Indemnity insurance sails into uncharted waters

Posted by Nigel Wallis, partner at Legal Futures Associate O’Connors LLP

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“No man has a good enough memory to be a successful liar” – Abraham Lincoln

It’s not only red grouse that will need to keep their heads down on 12 August this year. The Glorious Twelfth is also the date when the Insurance Act 2015 comes into effect, imposing significant new obligations on law firms buying professional indemnity insurance (PII).

The Solicitors Regulation Authority (SRA) is currently consulting with the profession and others (closing Thursday 24 March) about consequential changes it proposes to make to the minimum terms and conditions of solicitors’ PII. The outcome of this consultation seems pretty clear though.

Emerging from a Herculean consultation by the Law Commission, the Insurance Act 2015 attempts to modernise UK insurance law in the area of non-disclosure with a view to creating a more certain contractual position between insurers and their policyholders.

The Act will impose a new duty on a law firm to make a ‘fair presentation’ of its risk to its insurer. In essence, this means supplying information about the firm which the firm knows about or ought to know about and which would influence a prudent insurer in determining whether (or on what terms) to accept the risk.

The objective is to enable an insurer to consider the placement of a firm’s risk on a more informed basis, or at least put the insurer on notice that it should ask for more information. A firm does not need to disclose information that the insurer knows about or ought to know about or where disclosure of certain information has been waived.

Without overstating it, this new duty is a deep bear trap for the unwary and it will not be sufficient simply to say ‘that’s what we pay our insurance brokers for’. You can be fairly sure that your brokers’ engagement terms on this point will be as tight as a garden tap on a frosty morning.

Every law firm will now have to conduct what’s called a ‘reasonable search’ before presenting its information to its insurer. As regular interpreters of legislation, you will not be surprised to learn that the Act gives little or no guidance on what constitutes a ‘reasonable search’.

Information must be provided in a clear and accessible manner, not chucked together in a Tesco bag like most people’s office expense receipts – a practice politely termed ‘data dumping’.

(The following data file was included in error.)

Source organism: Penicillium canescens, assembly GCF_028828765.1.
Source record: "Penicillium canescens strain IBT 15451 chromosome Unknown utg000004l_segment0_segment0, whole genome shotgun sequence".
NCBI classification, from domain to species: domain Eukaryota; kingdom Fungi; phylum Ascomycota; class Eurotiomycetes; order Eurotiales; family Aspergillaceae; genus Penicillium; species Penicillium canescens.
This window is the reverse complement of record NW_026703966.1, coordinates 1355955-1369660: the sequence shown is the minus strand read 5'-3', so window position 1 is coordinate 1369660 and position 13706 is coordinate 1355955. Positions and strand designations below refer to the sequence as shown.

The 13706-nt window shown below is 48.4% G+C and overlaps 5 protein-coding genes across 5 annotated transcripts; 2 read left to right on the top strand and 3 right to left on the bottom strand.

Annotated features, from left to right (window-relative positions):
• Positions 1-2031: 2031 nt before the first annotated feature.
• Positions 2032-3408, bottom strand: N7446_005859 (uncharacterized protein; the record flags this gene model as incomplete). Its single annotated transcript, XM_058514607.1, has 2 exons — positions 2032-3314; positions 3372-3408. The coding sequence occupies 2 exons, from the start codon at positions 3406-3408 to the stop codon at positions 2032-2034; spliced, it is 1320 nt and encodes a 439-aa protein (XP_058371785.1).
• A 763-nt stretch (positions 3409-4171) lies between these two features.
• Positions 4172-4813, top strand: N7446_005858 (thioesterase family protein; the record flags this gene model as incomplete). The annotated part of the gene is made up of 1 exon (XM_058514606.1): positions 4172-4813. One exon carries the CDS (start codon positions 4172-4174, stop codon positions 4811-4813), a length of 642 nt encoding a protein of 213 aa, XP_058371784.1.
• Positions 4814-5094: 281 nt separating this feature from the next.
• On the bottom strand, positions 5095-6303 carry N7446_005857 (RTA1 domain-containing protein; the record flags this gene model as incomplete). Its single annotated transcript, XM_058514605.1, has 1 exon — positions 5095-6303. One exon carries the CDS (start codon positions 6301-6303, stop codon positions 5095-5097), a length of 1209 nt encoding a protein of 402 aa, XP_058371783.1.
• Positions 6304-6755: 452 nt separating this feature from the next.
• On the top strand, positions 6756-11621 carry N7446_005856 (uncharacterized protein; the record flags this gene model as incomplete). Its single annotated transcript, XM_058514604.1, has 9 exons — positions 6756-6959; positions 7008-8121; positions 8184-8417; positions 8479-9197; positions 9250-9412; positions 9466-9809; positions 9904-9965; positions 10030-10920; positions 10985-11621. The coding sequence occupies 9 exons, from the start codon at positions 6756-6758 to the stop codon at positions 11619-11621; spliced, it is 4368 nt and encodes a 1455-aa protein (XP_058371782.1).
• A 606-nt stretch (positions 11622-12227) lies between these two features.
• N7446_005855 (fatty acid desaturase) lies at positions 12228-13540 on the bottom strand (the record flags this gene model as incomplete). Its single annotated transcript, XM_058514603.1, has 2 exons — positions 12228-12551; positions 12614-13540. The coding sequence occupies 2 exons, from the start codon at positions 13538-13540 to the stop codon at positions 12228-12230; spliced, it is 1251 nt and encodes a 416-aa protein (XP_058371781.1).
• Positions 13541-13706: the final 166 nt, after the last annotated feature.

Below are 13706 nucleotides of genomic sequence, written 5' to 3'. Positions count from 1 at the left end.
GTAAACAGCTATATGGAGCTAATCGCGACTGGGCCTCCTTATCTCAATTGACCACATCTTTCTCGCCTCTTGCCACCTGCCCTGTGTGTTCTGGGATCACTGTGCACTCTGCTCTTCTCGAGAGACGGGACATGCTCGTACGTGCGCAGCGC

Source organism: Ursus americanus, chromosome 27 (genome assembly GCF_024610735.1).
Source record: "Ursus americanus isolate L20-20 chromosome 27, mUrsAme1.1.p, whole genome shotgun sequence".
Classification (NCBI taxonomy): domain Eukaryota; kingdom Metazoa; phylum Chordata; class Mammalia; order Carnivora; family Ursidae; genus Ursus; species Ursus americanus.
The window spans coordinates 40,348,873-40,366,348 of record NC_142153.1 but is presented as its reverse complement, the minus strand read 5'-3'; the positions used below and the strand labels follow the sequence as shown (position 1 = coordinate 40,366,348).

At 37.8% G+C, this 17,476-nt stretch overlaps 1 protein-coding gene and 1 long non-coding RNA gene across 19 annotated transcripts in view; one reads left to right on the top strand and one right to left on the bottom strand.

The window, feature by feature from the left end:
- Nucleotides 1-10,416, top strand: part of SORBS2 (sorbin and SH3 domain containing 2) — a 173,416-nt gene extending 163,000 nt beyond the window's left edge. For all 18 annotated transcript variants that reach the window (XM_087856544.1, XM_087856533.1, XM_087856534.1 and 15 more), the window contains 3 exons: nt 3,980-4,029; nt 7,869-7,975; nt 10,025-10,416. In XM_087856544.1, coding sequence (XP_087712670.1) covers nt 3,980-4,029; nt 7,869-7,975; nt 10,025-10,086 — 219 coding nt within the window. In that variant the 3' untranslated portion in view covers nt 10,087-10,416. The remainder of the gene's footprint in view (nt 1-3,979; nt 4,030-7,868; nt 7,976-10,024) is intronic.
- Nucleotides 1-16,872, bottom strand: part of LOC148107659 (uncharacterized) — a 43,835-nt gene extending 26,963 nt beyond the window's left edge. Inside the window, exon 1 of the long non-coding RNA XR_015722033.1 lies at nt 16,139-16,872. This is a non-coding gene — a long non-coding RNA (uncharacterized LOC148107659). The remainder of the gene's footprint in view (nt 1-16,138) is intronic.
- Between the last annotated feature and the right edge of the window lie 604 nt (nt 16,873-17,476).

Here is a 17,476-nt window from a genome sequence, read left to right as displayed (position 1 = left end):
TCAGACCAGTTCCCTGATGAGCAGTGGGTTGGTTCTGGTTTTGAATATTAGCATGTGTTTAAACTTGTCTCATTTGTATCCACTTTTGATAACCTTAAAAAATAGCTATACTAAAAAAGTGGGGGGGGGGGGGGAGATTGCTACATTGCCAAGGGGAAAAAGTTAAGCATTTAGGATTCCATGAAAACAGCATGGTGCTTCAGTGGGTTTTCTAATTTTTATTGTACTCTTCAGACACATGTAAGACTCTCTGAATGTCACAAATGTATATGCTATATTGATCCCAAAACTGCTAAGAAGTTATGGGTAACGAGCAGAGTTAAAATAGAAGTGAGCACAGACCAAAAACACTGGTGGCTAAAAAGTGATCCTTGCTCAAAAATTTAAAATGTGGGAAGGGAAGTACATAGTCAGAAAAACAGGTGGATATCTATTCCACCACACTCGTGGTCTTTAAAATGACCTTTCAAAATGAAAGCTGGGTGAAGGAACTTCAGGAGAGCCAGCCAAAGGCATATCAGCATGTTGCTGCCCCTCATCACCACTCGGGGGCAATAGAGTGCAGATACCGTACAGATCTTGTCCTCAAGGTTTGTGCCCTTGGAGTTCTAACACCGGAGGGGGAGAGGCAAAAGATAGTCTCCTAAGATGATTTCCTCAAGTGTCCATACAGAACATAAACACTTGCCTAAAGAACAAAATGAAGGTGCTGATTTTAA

If you are a managing partner, it is highly likely that you will be the one having to satisfy yourself and your management group that a reasonable search has been carried out and that the firm’s insurance submission represents a fair presentation of your firm’s risk.

In non-solicitor PII markets, deliberate or reckless failure to make a fair representation will entitle an insurer to avoid the policy and return the premiums paid or, where failure is not deliberate or reckless, to ask a court to impose new policy terms or conditions or a higher premium.

Under the minimum terms and conditions of solicitors’ PII, insurers are currently prevented from avoiding policies on any grounds whatsoever, to ensure clients remain protected at all times. Nevertheless, failure to make a fair presentation of your risk will become an increasingly important factor in any decision about what is ‘just and equitable’ if your insurer were to seek reimbursement from your firm under the minimum terms and conditions.

Supporters of the Act argue that the new law will reduce the likelihood of policy disputes. Let’s hope so. One thing’s for sure, it will certainly present more work for insurers, brokers and law firms as insurance placement becomes a more technical and contractual process.

So here are seven tips for getting yourself ready for your insurance placement post the Glorious Twelfth:

  1. Engage an insurance broker that specialises in solicitors’ PII and can demonstrate they are fully prepared for the new placement regime – and get someone who really understands insurance to check the broker’s engagement terms.
  2. Tell your broker that you only want to engage in a placement dialogue with quality, rated insurers who can demonstrate a genuine commitment to the spirit and letter of the new placement regime.
  3. Put internal systems and controls in place to capture and collate all risk information about your firm on an on-going basis and make sure your practice management system enables you to produce clear and meaningful management information reports in a timely fashion when requested by your broker and insurer.
  4. Put insurance renewal on your board agenda and make sure the person liaising with your broker has sufficient internal authority and powers of persuasion to conduct an effective ‘reasonable search’ for information.
  5. Keep your own detailed written record of all conversations and exchanges between you, your broker and your insurer so you can evidence everything you have done during the placement process.
  6. Don’t skimp on resources for your insurance placement – it is one of the most important contacts you will enter into this year, given the balance sheet protection it provides and the arguably increasing risk your business faces from a reimbursement claim by your insurer.
  7. At the risk of stating the obvious, read and understand your insurance policy. It will not only send you soundly to sleep but also hopefully stop you waking at three in the morning in a cold, cold sweat.

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